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This is actually a false start, but I'm nonetheless working on writing at least 4,000 words of a speculative story in which Bessie Smith is a vampire. In this scene, she's canoodling with Benny Goodman (not just a pun on her song title; they actually toured together), but soon she will hook up with George Gershwin. She'll pass her immortal gift to him to save him from the brain tumor that, otherwise, will kill him. Its intended destination is the anthology Vampyres: A History Written in Blood.
A good man is hard to find, Bessie thought, chuckling. Leaning back against the cheap headboard, she watched Benny pour whiskey into a chipped tumbler. On the stage and in the sack, Benny was pure passion. Everywhere else, he looked so stiff and square he might’ve had a fireplace poker up his ass. Benny knew how to show a girl a good time, but this could never be a permanent thing.
“Get you another drink, doll?” he asked her.
She bristled at the overly-familiar nickname. The other boys in the band called her Miss Bessie, and she liked it that way. “Sugar, you got no idea how thirsty I am.”
He filled the other tumbler and brought it to her in bed, then sank into the uncomfortable chair in the corner. He sipped his whiskey steadily; Bessie downed hers in quick swallows. It hadn’t had an effect on her since ’29, the year she crossed over, but she could keep a secret.
Bessie had learned to keep the secret well. She hadn’t kept it from Jack, but then, Bessie’s late husband hadn’t had the decency to keep it in his own pants before he called out Bessie for her trysts. Jack had known about her back-alley fling with the Romanian, the one who’d taken her blood and given her the unasked-for “gift” of immortality. He brought it up that day – the last day of their marriage, the last moments of Jack’s life – to start one of their knock-down, drag-out fights. He hadn’t expected Bessie’s new strength…or her fangs.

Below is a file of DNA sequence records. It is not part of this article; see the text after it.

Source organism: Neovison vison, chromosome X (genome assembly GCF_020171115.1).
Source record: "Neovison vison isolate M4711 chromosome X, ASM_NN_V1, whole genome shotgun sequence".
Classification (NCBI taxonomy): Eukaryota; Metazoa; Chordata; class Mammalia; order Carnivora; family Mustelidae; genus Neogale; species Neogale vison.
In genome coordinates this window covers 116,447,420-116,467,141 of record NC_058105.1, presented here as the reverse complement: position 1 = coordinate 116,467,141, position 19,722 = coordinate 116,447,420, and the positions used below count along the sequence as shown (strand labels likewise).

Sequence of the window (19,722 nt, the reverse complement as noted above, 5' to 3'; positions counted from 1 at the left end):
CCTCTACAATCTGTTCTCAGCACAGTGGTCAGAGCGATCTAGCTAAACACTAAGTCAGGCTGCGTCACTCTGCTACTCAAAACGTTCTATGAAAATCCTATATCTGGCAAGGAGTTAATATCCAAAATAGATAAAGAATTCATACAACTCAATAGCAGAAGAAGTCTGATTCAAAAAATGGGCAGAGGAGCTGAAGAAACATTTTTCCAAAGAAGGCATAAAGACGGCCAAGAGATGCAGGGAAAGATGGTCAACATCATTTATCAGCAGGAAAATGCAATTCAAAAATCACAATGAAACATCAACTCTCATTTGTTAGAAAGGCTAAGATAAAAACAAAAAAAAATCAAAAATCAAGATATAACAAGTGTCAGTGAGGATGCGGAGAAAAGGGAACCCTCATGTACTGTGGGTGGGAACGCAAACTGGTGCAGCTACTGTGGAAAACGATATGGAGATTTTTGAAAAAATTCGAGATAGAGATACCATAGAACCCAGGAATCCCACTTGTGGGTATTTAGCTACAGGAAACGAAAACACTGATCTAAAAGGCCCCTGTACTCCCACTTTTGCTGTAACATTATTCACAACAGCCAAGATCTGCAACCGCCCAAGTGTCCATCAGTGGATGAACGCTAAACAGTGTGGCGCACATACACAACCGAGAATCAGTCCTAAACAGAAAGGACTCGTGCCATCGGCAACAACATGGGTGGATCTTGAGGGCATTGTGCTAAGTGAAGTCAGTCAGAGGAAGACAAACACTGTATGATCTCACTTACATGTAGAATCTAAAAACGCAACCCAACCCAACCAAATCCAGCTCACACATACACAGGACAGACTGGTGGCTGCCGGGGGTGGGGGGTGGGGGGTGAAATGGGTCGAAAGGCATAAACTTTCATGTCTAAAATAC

She still smiled when she remembered the look on Jack's face right after she drained the life out of him. Whatever the Romanian had given her, she hadn’t passed it on to Jack. In nearly eight years, she hadn’t passed it on to anyone, as far as she could tell. She also hadn’t aged a day and hadn’t been sick once.
Benny reached over and fiddled with the knob on the radio. It crackled and groaned before he settled on a jazz station. Bessie recognized the instrumental. “Gershwin,” she said.
He bobbed his head enthusiastically. “From Girl Crazy – ‘Treat Me Rough.’ Not one of the best numbers in the show.”
“I don’t know,” Bessie said. “That one sounds truer than all those June-moon I-love-you songs I couldn’t sing with a straight face.”
As I'm researching this beautiful and immensely talented woman, I'm reading A Bad Woman Feeling Good: Blues and the Women Who Sing Them by Buzzy Jackson. It gives me more good information about the recently deceased Etta James. Part of the James chapter reads:
"For a seventeen-year-old, she certainly sounded like a woman. Just as the early blues queens such as Ma Rainey, Bessie Smith, and Victoria Spivey had brought sexuality, humor, and sass to the new world of blues recording,Etta James was bringing the same qualities to early rock 'n' roll. Sex was always one of James's favorite topics, from 'Roll With Me, Henry' on. Like Bessie Smith's 'I'm Wild About That Thing' (1929), James's songs were evidence that women enjoyed sex and were comfortable asking for what they wanted. They also depicted sex as an integral part of the romantic experience, something to be approached with humor and passion, as opposed to something a 'good girl' denied her partner, a concept popular among mainstream moralists that had been sold to women since the nineteenth century. Up until the feminist movement of the 1960s, women's blues were one of the few sources providing a counter-argument to the idea that sexual enjoyment was reserved for men only."
There you have it - blues women are the spiritual ancestors of erotica writers.
The other women's music book I read this week was a children's book I received free of charge from the Amazon Vine program: Jazz Age Josephine by Jonah Winter (words) and Marjorie Priceman (illustrations). Marjorie Priceman's illustrations are beautiful, especially the two-page spread of the Eiffel Tower.
The words don't completely impress me. The scat-singing parts aren't easy to read. The truncated story of how Miss Baker partially overcame racism and couldn't overcome loneliness, while it may indeed be true, is not a very emotionally satisfying read. I have a hard time imagining that the intended audience of children 4-8 will care very much about jazz or about Josephine Baker. Some noble parents or educators might display this one in February for Black History Month or in March for Women's History Month, but I doubt many children will count it among their favorites.
I hope I'm wrong, though. Josephine Baker is a fascinating and inspirational figure.